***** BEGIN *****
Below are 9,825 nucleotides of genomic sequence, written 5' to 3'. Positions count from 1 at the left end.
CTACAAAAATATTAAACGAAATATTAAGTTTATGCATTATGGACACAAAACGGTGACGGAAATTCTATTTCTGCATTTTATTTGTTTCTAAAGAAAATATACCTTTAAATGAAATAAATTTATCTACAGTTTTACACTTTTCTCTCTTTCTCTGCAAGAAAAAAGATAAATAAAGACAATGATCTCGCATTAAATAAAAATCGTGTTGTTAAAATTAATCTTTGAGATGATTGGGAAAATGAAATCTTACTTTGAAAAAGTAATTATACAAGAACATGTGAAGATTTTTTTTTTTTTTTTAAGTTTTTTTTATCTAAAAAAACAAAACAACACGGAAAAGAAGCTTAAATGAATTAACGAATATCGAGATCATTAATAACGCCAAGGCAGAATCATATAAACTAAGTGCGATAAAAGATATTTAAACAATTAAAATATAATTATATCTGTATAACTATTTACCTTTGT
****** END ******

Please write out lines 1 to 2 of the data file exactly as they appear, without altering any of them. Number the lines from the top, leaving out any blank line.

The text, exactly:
Below are 9,825 nucleotides of genomic sequence, written 5' to 3'. Positions count from 1 at the left end.
CTACAAAAATATTAAACGAAATATTAAGTTTATGCATTATGGACACAAAACGGTGACGGAAATTCTATTTCTGCATTTTATTTGTTTCTAAAGAAAATATACCTTTAAATGAAATAAATTTATCTACAGTTTTACACTTTTCTCTCTTTCTCTGCAAGAAAAAAGATAAATAAAGACAATGATCTCGCATTAAATAAAAATCGTGTTGTTAAAATTAATCTTTGAGATGATTGGGAAAATGAAATCTTACTTTGAAAAAGTAATTATACAAGAACATGTGAAGATTTTTTTTTTTTTTTTAAGTTTTTTTTATCTAAAAAAACAAAACAACACGGAAAAGAAGCTTAAATGAATTAACGAATATCGAGATCATTAATAACGCCAAGGCAGAATCATATAAACTAAGTGCGATAAAAGATATTTAAACAATTAAAATATAATTATATCTGTATAACTATTTACCTTTGT